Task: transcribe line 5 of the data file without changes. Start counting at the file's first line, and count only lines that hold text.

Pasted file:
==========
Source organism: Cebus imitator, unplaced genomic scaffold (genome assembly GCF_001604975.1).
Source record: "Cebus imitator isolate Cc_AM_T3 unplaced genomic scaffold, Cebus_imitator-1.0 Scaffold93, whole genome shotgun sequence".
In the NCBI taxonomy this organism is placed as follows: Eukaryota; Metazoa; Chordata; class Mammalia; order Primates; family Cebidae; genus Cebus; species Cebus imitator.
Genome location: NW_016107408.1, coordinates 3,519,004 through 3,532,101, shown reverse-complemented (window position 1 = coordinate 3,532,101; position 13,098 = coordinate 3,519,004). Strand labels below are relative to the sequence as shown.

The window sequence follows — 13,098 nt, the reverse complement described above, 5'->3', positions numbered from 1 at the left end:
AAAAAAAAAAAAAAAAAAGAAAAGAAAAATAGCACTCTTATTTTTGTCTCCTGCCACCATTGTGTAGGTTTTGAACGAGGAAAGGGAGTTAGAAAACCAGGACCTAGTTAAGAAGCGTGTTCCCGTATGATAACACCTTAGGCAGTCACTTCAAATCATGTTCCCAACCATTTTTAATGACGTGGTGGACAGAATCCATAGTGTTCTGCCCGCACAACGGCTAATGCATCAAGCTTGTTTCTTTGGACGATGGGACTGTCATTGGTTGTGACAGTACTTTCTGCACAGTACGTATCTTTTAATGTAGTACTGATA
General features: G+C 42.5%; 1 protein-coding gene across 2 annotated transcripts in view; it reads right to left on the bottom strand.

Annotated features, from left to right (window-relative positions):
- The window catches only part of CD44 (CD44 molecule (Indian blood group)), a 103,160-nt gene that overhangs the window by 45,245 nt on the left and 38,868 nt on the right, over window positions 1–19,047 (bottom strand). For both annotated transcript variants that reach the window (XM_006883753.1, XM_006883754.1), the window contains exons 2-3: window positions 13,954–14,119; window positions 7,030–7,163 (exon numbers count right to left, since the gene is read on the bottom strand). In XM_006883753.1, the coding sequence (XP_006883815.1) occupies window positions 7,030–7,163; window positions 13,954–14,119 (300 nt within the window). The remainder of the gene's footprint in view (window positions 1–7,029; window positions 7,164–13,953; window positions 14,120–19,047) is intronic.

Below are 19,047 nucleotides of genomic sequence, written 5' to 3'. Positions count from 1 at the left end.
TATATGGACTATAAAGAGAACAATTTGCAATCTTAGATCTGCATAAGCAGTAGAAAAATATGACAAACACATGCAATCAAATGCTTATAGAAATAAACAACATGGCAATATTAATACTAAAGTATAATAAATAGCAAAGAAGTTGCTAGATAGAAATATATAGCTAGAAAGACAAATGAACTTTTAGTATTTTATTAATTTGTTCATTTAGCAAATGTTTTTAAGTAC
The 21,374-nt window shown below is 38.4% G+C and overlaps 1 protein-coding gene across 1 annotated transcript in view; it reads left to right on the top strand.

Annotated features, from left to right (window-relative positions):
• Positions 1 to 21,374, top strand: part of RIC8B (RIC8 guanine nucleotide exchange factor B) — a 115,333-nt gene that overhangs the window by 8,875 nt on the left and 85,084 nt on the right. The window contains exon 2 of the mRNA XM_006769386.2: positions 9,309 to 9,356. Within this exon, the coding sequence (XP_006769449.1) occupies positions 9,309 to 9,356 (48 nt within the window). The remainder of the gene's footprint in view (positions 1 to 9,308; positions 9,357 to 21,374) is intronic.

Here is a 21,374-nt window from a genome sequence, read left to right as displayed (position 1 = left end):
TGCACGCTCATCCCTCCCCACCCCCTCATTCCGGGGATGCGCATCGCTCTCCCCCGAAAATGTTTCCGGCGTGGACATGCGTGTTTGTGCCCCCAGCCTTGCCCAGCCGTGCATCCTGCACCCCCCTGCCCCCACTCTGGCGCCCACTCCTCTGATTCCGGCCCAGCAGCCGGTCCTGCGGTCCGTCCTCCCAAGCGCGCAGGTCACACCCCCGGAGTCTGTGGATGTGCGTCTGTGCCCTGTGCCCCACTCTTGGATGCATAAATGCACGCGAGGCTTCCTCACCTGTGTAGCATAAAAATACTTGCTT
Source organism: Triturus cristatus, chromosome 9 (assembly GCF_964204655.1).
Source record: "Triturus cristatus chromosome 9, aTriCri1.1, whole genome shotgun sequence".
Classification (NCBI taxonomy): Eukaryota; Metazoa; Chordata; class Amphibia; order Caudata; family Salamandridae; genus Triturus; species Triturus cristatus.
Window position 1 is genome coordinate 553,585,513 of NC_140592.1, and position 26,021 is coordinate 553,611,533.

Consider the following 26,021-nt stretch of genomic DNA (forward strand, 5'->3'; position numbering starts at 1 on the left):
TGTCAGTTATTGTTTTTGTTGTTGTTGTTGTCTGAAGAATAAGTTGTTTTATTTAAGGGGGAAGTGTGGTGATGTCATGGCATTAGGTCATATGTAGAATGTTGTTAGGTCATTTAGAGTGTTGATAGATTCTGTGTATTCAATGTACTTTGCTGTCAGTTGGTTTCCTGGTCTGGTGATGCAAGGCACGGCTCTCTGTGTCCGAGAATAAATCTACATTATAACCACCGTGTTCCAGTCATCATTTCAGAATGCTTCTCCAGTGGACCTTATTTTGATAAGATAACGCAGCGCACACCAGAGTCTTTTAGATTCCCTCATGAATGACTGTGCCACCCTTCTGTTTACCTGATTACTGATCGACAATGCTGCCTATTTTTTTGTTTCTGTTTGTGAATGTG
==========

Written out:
The window sequence follows — 13,098 nt, the reverse complement described above, 5'->3', positions numbered from 1 at the left end: